Previous research on the life expectancy of persons with American Spinal Injury Association (ASIA) Impairment Scale Grade D spinal cord injury has considered them as a large homogenous group, making no functional or medical distinctions. This study sought to (1) determine how survival in this group depends on ambulatory function and the extent of bowel or bladder dysfunction, (2) compute life expectancies for various subgroups, and (3) examine whether survival has improved over time.
Data were from 8,206 adults with ASIA Impairment Scale Grade D spinal cord injury in the Spinal Cord Injury Model Systems database who were not ventilator dependent and who survived more than 1 yr after injury. There were a total of 114,739 person-years of follow-up and 1,730 deaths during the 1970–2011 study period. Empirical age- and sex-specific mortality rates were computed. Regression analysis of survival data with time-dependent covariates was used to determine the effect of risk factors, to test for a time trend, and to estimate mortality rates for subgroups. Life expectancies were obtained from life tables constructed for each subgroup.
The ability to walk, whether independently or with an assistive device, was associated with longer survival than wheelchair dependence. The need for an indwelling catheter, and to a lesser extent intermittent catheterization, was associated with increased mortality risk. Persons who walked unaided and who did not require catheterization had life expectancies roughly 90% of normal. Those who required a wheelchair for locomotion had life expectancies comparable with that in paraplegia, less than 75% of normal. No time trend in survival was found.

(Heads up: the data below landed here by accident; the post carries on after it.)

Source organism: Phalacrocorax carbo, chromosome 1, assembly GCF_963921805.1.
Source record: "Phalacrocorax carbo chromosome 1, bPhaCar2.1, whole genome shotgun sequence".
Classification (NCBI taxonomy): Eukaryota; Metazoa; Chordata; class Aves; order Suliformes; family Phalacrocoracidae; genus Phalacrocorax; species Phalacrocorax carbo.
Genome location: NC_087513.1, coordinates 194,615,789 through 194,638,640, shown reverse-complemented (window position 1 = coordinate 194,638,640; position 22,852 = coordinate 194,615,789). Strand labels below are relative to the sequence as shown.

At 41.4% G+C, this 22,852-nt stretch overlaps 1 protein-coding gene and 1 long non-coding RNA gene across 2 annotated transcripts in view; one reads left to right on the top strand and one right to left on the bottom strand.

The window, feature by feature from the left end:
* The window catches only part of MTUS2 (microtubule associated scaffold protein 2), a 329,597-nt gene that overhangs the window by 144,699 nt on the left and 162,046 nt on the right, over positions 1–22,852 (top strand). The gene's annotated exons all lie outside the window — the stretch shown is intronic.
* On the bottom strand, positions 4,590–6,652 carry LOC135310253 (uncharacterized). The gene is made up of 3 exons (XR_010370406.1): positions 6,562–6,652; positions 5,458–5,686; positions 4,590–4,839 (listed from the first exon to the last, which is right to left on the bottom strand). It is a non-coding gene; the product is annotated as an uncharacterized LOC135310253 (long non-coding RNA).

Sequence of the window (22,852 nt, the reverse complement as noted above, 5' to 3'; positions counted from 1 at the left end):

Life expectancy of persons with ASIA Impairment Scale D spinal cord injury depends strongly on the ability to walk and the need for catheterization.
From the Life Expectancy Project, San Francisco, California (RMS, DRP, LMT, DJS, JCB); and Department of Physical Medicine and Rehabilitation, University of Alabama at Birmingham (MJD).
All correspondence and requests for reprints should be addressed to: Robert M. Shavelle, PhD, Life Expectancy Project, 1439 17th Avenue, San Francisco, CA 94122-3402.
Funded in part by grant H133A060039 from the National Institute on Disability and Rehabilitation Research, Office of Special Education and Rehabilitative Services, United States Department of Education, Washington, DC.
Financial disclosure statements have been obtained, and no conflicts of interest have been reported by the authors or by any individuals in control of the content of this article.